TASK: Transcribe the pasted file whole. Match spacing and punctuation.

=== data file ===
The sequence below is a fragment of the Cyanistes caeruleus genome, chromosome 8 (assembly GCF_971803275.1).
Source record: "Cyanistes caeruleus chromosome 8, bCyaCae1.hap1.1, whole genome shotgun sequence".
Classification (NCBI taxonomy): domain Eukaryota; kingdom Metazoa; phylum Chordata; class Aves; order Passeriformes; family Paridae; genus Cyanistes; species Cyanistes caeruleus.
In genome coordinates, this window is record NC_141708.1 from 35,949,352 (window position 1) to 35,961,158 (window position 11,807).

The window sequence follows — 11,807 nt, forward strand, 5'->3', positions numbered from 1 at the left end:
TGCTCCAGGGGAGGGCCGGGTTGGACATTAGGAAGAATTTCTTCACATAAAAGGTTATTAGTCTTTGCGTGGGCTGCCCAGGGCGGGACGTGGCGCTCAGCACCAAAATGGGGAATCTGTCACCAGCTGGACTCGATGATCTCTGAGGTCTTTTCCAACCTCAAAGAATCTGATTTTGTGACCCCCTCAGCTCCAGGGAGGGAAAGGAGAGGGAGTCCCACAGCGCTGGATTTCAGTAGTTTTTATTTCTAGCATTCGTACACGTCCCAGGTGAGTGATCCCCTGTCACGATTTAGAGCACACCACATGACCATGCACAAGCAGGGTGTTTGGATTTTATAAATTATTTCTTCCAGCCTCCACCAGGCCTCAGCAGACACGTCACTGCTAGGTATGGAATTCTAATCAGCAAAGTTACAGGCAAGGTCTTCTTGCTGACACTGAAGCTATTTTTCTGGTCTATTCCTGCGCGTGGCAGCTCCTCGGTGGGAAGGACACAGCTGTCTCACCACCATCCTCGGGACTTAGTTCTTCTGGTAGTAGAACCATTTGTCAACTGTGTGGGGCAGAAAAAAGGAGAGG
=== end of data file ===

The sequence below is a fragment of the Cyanistes caeruleus genome, chromosome 8 (assembly GCF_971803275.1).
Source record: "Cyanistes caeruleus chromosome 8, bCyaCae1.hap1.1, whole genome shotgun sequence".
Classification (NCBI taxonomy): domain Eukaryota; kingdom Metazoa; phylum Chordata; class Aves; order Passeriformes; family Paridae; genus Cyanistes; species Cyanistes caeruleus.
In genome coordinates, this window is record NC_141708.1 from 35,949,352 (window position 1) to 35,961,158 (window position 11,807).

The window sequence follows — 11,807 nt, forward strand, 5'->3', positions numbered from 1 at the left end:
TGCTCCAGGGGAGGGCCGGGTTGGACATTAGGAAGAATTTCTTCACATAAAAGGTTATTAGTCTTTGCGTGGGCTGCCCAGGGCGGGACGTGGCGCTCAGCACCAAAATGGGGAATCTGTCACCAGCTGGACTCGATGATCTCTGAGGTCTTTTCCAACCTCAAAGAATCTGATTTTGTGACCCCCTCAGCTCCAGGGAGGGAAAGGAGAGGGAGTCCCACAGCGCTGGATTTCAGTAGTTTTTATTTCTAGCATTCGTACACGTCCCAGGTGAGTGATCCCCTGTCACGATTTAGAGCACACCACATGACCATGCACAAGCAGGGTGTTTGGATTTTATAAATTATTTCTTCCAGCCTCCACCAGGCCTCAGCAGACACGTCACTGCTAGGTATGGAATTCTAATCAGCAAAGTTACAGGCAAGGTCTTCTTGCTGACACTGAAGCTATTTTTCTGGTCTATTCCTGCGCGTGGCAGCTCCTCGGTGGGAAGGACACAGCTGTCTCACCACCATCCTCGGGACTTAGTTCTTCTGGTAGTAGAACCATTTGTCAACTGTGTGGGGCAGAAAAAAGGAGAGG